The Golden Rock Documentary Award went to Dirty Wars by Richard Rowley. This documentary follows journalist Jeremy Scahill as he investigates covert military operations on several fronts. Scahill also received the Courage in Filmmaking Award from the Little Rock Film Festival.
The Dirty Wars website describes the film:
What begins as an investigation into a US night raid gone terribly wrong in a remote corner of Afghanistan quickly transforms into a high-stakes global investigation into one of the most secretive and powerful military units in American history… As Scahill digs deeper into the activities of the Joint Special Operations Command (JSOC), he is forced to confront painful truths about the consequences of a war without end that extends through Republican and Democratic administrations. Pulled deeper into the stories he investigates and the lives of the people he meets along the way, Scahill realizes that the investigation has transformed him…
Tracing the rise of JSOC, the most secret and elite fighting force in U.S. history, Dirty Wars reveals cover operations unknown to the public and carried out across the globe by men who do not exist on paper and will never appear before Congress. In military jargon, JSOC teams “find, fix and finish” their targets, who are selected through a secret process. No target is off limits for the “kill list,” including U.S. citizens. Dirty Warstakes viewers to remote corners of the globe to see first-hand wars fought in their name and offers a behind-the-scenes look at a high-stakes investigation. We are left with haunting questions about freedom and democracy, war and justice.
The other nominees for Golden Rock Documentary were 12 O’Clock Boys by Lotfy Nathan, The Kill Team by Dan Krauss, Pussy Riot-A Punk Prayer by Mike Lerner & Maxim Pozdorovkin, and These Birds Walk by Omar Mullick & Bassam Tariq.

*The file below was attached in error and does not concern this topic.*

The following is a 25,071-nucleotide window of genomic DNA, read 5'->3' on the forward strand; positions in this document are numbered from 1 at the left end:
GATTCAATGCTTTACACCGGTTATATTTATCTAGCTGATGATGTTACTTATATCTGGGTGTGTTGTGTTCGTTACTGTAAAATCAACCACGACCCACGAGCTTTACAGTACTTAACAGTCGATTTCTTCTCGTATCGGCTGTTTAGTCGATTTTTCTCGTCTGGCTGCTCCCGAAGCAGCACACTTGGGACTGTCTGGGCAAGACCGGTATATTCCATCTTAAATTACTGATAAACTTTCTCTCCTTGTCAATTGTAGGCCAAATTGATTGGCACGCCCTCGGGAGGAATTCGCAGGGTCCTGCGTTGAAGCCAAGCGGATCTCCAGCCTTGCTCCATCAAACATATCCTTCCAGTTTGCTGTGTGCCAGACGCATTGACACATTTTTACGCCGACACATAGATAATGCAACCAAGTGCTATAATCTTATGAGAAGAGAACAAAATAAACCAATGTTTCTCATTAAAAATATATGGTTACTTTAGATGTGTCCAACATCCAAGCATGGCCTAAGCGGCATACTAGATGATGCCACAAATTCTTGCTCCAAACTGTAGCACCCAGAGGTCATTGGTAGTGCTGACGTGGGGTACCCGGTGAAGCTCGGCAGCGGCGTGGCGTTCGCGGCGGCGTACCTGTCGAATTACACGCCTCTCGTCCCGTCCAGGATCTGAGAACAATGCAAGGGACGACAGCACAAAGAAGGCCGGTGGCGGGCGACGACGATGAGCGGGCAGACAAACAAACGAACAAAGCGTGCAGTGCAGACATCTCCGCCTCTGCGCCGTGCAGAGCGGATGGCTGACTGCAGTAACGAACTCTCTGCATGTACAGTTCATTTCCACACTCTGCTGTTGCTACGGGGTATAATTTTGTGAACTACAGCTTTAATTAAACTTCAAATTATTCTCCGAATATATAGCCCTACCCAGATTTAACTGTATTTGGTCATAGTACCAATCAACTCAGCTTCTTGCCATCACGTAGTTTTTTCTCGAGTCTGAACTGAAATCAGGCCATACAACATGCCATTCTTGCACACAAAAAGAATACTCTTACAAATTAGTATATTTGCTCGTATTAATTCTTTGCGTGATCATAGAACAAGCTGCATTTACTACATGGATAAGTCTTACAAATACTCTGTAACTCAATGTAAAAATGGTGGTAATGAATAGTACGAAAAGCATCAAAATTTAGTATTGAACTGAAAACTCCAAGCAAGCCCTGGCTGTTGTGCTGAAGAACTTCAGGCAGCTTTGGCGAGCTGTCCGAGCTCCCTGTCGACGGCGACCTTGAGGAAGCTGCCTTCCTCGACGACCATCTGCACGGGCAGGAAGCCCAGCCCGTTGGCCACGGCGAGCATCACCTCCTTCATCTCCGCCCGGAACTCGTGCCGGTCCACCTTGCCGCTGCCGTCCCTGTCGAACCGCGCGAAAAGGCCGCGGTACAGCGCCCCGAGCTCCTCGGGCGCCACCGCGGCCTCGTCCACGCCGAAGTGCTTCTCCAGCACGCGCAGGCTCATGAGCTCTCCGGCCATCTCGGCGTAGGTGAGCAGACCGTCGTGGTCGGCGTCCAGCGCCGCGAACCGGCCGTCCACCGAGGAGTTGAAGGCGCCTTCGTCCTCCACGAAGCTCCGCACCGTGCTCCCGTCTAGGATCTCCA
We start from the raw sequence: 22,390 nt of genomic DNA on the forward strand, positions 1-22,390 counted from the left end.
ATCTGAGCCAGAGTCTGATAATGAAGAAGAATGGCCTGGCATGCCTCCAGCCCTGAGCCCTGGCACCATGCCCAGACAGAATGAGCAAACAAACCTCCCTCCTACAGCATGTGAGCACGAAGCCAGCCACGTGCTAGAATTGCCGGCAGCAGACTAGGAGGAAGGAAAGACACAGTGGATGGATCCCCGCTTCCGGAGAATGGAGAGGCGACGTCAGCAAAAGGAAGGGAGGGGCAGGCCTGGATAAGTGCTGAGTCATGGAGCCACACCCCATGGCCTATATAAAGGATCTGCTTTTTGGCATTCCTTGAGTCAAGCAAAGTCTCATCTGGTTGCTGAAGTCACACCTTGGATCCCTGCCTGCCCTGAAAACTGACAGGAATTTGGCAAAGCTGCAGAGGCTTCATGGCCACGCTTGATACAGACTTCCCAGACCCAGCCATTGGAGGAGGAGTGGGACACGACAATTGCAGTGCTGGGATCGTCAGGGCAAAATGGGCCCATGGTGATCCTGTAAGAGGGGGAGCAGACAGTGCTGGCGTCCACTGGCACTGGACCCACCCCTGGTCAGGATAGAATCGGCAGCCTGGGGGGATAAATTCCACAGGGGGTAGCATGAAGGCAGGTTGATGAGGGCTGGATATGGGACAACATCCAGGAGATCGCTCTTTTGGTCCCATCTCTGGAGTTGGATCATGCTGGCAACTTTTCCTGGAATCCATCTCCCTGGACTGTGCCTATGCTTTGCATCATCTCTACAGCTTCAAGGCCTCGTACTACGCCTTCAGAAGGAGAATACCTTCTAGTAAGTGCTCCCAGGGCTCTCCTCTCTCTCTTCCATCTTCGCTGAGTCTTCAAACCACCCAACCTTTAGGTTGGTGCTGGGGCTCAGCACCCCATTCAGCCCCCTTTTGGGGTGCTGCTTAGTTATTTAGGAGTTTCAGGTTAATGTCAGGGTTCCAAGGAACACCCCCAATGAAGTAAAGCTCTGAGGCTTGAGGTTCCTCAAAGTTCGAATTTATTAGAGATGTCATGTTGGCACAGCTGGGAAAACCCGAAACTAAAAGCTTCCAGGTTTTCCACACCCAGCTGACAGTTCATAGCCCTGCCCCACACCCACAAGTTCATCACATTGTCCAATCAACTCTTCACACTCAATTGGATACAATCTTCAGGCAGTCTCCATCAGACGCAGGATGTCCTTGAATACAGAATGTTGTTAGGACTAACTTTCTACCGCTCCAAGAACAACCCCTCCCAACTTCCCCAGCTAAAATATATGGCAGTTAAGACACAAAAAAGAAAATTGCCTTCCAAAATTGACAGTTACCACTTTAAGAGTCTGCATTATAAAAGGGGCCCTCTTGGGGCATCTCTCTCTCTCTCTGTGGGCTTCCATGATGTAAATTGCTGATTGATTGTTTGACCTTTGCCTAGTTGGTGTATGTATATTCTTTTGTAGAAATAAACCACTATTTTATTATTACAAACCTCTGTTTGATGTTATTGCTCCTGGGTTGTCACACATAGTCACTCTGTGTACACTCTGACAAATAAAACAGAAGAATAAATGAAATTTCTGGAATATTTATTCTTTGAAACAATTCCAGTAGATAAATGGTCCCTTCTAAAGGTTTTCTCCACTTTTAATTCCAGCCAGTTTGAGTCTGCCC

Short Term 12, Destin Daniel Crettin’s film which opened the Little Rock Film Festival, captured the Golden Rock Narrative Award. Set in a foster-care facility, it explores the lives of some of the kids as well as the supervisors as they wrestle (often with honest humor) with life.
The film features Brie Larson, John Gallagher Jr., Kaitlyn Dever, Keith Stanfield, Stephanie Beatriz, Rami Malek, Alex Calloway, Kevin Hernandez, Lydia Du Veaux, Frantz Turner, Diana Maria Riva, Harold Cannon, Silvia Curiel, Bran’dee D’Allen and Melora Walters. Crtittin both wrote and directed the film. Brett Pawlak is the cinematographer, Nat Sanders the film editor and Joel P. West composed the score.
Short Term 12 has won awards at several other festivals. Cinedigm has announced plans to release the film later in the summer.
The other nominees were David Riker’s The Girl, Josh Barrett and Marc Menchaca’s This Is Where We Live, Daniel Patrick Carbone’s Hide Your Smiling Faces and Barmak Akram’s Wajma—An Afghan Love Story.
The OXFORD AMERICAN magazine has been a part of the Little Rock Film Festival since the first year. A couple of years ago, they established an award for Best Southern Film.
The winner this year was Bayou Maharajah: The Tragic Genius of James Booker directed by Lily Keber. The documentary explores the life, times and music of piano legend James Booker, who Dr. John described as ‘the best black, gay, one-eyed junkie piano genius New Orleans has ever produced.’